Isle of Dogs - Movie Review by Ben Cahlamer

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Isle of Dogs


Directed by Wes Anderson

Screenplay by Wes Anderson; Story by Wes Anderson, Roman Coppola, Jason Schwartzman, Kunichi Nomura

Starring Bryan Cranston, Edward Norton, Bill Murray, Jeff Goldblum, Bob Balaban, Kunichi Nomura, Ken Watanabe, Greta Gerwig, Frances McDormand, Fisher Stevens, Harvey Keitel, Liev Schreiber, Scarlett Johansson, Koyu Rankin, Tilda Swinton, Yoko Ono, F. Murray Abraham


In the first of two dystopic releases this week, Wes Anderson’s animated tale, “Isle of Dogs” expands to Phoenix. The story is set in a near future where dogs have become ill with a ‘canine flu’ and are quarantined to a garbage island off the coast of Megasaki City. In an attempt to retrieve his lost dog, Spots (Liev Schreiber), Atari Kobayashi searches the island garbage dump, enlisting the aid of other abandoned dogs.

The story by Mr. Anderson, Roman Coppola, Jason Schwartzman and Kunichi Nomura, screenplay by Mr. Anderson is infused with heart, soul, honor and is a strong tip of the hat to famed Japanese director, Akira Kurosawa. The top-notch voice cast includes Bryan Cranston as Chief, Edward Norton as Rex, Bob Balaban as King, Bill Murray as Boss, Jeff Goldblum as Duke, Koyu Rankin as Atari Kobayashi, Scarlett Johansson as Nutmeg and Greta Gerwig as Tracy Walker.

The film is so much a product of the techniques used to create the film. It is also a testament of the films that were presented at SXSW, where “Isle of Dogs” had its North American premiere to close the 25th annual fest. “Isle of Dogs” is very much about passion, and it can be seen in every animated frame across its 101 – minute run time. The use of color was extremely limited, conveying the sense of loss. There are a few scenes on the garbage island that were full of color. During the Q & A that followed the screening, Mr. Anderson said that “the color scheme was ‘garbage’,” implying a monochromatic look.

The emotion and humor that permeates every character is only enhanced by the look and feel of their environment. Who wouldn’t love to have a dog who was voiced by Bryan Cranston, or a dog who could make you laugh with Bill Murray’s voice? Each actor was chosen for not only their distinctive voices, but their inflections and their emotions. More importantly is our guide, voiced by Courtney B. Vance. His voice over is welcomed and never intrusive as the story unfolds, easing us through the humor and the more difficult times. Harvey Keitel, F. Murray Abraham and Yoko Ono also make cameo voice appearances.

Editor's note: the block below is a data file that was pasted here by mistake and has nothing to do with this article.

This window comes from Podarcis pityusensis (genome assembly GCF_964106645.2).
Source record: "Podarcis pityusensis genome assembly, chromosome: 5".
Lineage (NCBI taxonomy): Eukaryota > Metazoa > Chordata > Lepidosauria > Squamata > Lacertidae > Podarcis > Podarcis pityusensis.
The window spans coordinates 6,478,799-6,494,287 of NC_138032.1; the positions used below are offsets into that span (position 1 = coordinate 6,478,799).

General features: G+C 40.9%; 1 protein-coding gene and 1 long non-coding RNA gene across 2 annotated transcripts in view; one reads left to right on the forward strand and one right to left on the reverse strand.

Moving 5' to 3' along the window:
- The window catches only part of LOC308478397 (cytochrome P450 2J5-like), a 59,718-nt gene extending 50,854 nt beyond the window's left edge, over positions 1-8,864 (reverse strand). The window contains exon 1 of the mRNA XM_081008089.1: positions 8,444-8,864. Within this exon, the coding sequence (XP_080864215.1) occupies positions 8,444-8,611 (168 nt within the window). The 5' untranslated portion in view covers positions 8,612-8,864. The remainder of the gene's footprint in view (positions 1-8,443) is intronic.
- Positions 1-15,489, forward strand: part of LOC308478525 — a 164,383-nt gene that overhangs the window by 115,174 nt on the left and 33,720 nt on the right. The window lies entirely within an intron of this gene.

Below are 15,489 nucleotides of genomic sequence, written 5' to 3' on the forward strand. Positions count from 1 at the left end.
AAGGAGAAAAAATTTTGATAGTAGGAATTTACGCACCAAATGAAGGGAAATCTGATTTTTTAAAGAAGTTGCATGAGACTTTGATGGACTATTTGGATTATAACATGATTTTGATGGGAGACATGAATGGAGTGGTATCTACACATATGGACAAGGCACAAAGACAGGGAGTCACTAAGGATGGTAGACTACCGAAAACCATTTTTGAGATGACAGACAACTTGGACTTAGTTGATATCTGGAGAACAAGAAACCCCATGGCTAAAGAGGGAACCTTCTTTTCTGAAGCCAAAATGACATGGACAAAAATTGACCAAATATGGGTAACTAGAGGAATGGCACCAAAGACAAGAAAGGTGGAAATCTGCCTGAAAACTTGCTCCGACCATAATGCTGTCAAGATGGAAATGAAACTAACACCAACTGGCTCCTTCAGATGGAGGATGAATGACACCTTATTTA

All of these layers build a story that is more than being an adventure about “a boy and his dog.” Mr. Anderson’s collaboration with Kunichi Nomura ensures that traditional Japanese heritage and culture are respected and honored. There are elements in the story which are predictable, something that has not been a part of his prior films. The story uses several flashbacks to convey pertinent information, and though it is an Achilles Heel, it is a necessary element. My initial reaction to its inclusion was not positive, but on a second viewing, it strengthens the story.

Music has long been a staple of Mr. Anderson’s films, more specifically pop music. An extended version of the West Coast Pop Art Experimental Band’s song “I Won’t Hurt You” is heard in the film. Its use explores the main themes of the story. Alexandre Desplat’s use of Taiko Drums is symbolic of the courage and adventurous spirit of the film, creating a lush, rhythmic score.

“Isle of Dogs” is another winner in Mr. Anderson’s already strong catalog of films. The story is very adult-oriented, but it’s PG-13 rating should not put families with older kids out. There are many life lessons to be learned and enjoyed.

3.8 out of 4 stars